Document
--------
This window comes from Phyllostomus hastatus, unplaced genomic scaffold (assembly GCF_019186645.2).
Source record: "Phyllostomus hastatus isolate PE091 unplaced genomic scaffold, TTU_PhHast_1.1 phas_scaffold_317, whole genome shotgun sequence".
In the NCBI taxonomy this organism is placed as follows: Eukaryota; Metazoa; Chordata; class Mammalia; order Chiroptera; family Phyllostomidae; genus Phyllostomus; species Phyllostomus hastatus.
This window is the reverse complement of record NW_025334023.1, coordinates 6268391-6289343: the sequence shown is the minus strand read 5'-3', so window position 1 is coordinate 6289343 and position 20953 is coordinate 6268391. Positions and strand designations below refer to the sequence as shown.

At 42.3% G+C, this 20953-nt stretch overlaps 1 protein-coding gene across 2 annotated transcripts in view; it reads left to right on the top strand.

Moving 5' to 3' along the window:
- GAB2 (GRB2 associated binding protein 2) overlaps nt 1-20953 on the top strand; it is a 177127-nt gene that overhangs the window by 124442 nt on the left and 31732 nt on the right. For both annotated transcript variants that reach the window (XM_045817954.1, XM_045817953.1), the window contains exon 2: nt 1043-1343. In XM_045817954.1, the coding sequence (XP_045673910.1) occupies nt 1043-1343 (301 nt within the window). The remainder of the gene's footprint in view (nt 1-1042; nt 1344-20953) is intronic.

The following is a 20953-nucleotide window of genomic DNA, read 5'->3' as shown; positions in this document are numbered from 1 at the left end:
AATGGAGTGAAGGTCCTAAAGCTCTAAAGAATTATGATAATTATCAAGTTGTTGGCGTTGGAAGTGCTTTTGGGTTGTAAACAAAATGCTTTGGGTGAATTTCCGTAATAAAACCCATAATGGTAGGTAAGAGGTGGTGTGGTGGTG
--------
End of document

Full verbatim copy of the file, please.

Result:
This window comes from Phyllostomus hastatus, unplaced genomic scaffold (assembly GCF_019186645.2).
Source record: "Phyllostomus hastatus isolate PE091 unplaced genomic scaffold, TTU_PhHast_1.1 phas_scaffold_317, whole genome shotgun sequence".
In the NCBI taxonomy this organism is placed as follows: Eukaryota; Metazoa; Chordata; class Mammalia; order Chiroptera; family Phyllostomidae; genus Phyllostomus; species Phyllostomus hastatus.
This window is the reverse complement of record NW_025334023.1, coordinates 6268391-6289343: the sequence shown is the minus strand read 5'-3', so window position 1 is coordinate 6289343 and position 20953 is coordinate 6268391. Positions and strand designations below refer to the sequence as shown.

At 42.3% G+C, this 20953-nt stretch overlaps 1 protein-coding gene across 2 annotated transcripts in view; it reads left to right on the top strand.

Moving 5' to 3' along the window:
- GAB2 (GRB2 associated binding protein 2) overlaps nt 1-20953 on the top strand; it is a 177127-nt gene that overhangs the window by 124442 nt on the left and 31732 nt on the right. For both annotated transcript variants that reach the window (XM_045817954.1, XM_045817953.1), the window contains exon 2: nt 1043-1343. In XM_045817954.1, the coding sequence (XP_045673910.1) occupies nt 1043-1343 (301 nt within the window). The remainder of the gene's footprint in view (nt 1-1042; nt 1344-20953) is intronic.

The following is a 20953-nucleotide window of genomic DNA, read 5'->3' as shown; positions in this document are numbered from 1 at the left end:
AATGGAGTGAAGGTCCTAAAGCTCTAAAGAATTATGATAATTATCAAGTTGTTGGCGTTGGAAGTGCTTTTGGGTTGTAAACAAAATGCTTTGGGTGAATTTCCGTAATAAAACCCATAATGGTAGGTAAGAGGTGGTGTGGTGGTG